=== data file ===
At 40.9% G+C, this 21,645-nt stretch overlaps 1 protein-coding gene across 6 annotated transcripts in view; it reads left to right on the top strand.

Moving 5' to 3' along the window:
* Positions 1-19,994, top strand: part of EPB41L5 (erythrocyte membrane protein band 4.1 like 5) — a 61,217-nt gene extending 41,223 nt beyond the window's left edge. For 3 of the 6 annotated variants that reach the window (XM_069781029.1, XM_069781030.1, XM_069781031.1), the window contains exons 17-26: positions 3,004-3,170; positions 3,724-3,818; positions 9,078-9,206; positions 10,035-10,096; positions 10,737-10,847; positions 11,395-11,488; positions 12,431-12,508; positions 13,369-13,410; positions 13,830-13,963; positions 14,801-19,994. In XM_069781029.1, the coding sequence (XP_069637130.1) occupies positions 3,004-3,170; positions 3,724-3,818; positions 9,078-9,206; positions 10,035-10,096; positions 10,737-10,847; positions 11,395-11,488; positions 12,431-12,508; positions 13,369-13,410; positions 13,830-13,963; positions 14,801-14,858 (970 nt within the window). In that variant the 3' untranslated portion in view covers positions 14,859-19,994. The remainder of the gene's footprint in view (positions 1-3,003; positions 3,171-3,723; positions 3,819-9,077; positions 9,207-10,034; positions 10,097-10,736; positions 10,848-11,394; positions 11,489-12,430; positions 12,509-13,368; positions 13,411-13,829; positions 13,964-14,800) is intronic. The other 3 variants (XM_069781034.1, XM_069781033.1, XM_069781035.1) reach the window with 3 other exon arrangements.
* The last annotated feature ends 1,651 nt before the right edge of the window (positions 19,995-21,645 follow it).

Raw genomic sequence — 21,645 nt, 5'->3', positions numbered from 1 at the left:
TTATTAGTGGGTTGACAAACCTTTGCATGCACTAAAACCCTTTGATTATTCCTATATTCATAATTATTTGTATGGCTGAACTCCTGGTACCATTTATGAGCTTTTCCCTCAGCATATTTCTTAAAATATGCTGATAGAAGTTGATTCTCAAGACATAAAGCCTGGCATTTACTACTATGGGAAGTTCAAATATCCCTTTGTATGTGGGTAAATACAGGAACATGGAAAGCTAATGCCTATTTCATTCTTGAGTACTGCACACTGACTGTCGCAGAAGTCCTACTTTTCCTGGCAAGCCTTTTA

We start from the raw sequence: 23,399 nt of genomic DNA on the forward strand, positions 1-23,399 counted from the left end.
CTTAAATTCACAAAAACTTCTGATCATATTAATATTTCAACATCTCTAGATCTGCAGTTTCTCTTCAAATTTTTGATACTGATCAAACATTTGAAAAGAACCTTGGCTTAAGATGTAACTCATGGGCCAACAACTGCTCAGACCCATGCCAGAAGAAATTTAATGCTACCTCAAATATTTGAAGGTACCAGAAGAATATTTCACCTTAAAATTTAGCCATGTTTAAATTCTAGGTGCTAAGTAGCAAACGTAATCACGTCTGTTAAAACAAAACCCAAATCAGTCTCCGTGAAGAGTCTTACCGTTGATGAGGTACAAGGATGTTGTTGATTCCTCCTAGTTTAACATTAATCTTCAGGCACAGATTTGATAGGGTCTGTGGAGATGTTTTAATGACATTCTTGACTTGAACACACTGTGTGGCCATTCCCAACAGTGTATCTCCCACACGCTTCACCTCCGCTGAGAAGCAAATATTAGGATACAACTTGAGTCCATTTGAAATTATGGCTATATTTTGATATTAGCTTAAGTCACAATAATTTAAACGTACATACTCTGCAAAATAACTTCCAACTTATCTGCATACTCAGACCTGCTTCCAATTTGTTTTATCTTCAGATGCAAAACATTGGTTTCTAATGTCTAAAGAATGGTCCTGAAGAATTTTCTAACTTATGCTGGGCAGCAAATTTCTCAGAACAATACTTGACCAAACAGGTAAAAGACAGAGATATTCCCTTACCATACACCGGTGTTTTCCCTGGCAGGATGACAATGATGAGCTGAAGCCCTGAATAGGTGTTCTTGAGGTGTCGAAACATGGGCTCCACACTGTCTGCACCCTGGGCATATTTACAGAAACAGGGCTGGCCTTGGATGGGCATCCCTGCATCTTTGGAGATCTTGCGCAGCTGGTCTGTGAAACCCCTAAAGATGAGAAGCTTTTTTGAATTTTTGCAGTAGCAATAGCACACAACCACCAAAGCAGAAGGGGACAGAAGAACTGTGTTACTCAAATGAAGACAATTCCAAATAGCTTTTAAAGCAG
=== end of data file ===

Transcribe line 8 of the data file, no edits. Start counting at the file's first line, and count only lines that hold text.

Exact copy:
CTTAAATTCACAAAAACTTCTGATCATATTAATATTTCAACATCTCTAGATCTGCAGTTTCTCTTCAAATTTTTGATACTGATCAAACATTTGAAAAGAACCTTGGCTTAAGATGTAACTCATGGGCCAACAACTGCTCAGACCCATGCCAGAAGAAATTTAATGCTACCTCAAATATTTGAAGGTACCAGAAGAATATTTCACCTTAAAATTTAGCCATGTTTAAATTCTAGGTGCTAAGTAGCAAACGTAATCACGTCTGTTAAAACAAAACCCAAATCAGTCTCCGTGAAGAGTCTTACCGTTGATGAGGTACAAGGATGTTGTTGATTCCTCCTAGTTTAACATTAATCTTCAGGCACAGATTTGATAGGGTCTGTGGAGATGTTTTAATGACATTCTTGACTTGAACACACTGTGTGGCCATTCCCAACAGTGTATCTCCCACACGCTTCACCTCCGCTGAGAAGCAAATATTAGGATACAACTTGAGTCCATTTGAAATTATGGCTATATTTTGATATTAGCTTAAGTCACAATAATTTAAACGTACATACTCTGCAAAATAACTTCCAACTTATCTGCATACTCAGACCTGCTTCCAATTTGTTTTATCTTCAGATGCAAAACATTGGTTTCTAATGTCTAAAGAATGGTCCTGAAGAATTTTCTAACTTATGCTGGGCAGCAAATTTCTCAGAACAATACTTGACCAAACAGGTAAAAGACAGAGATATTCCCTTACCATACACCGGTGTTTTCCCTGGCAGGATGACAATGATGAGCTGAAGCCCTGAATAGGTGTTCTTGAGGTGTCGAAACATGGGCTCCACACTGTCTGCACCCTGGGCATATTTACAGAAACAGGGCTGGCCTTGGATGGGCATCCCTGCATCTTTGGAGATCTTGCGCAGCTGGTCTGTGAAACCCCTAAAGATGAGAAGCTTTTTTGAATTTTTGCAGTAGCAATAGCACACAACCACCAAAGCAGAAGGGGACAGAAGAACTGTGTTACTCAAATGAAGACAATTCCAAATAGCTTTTAAAGCAG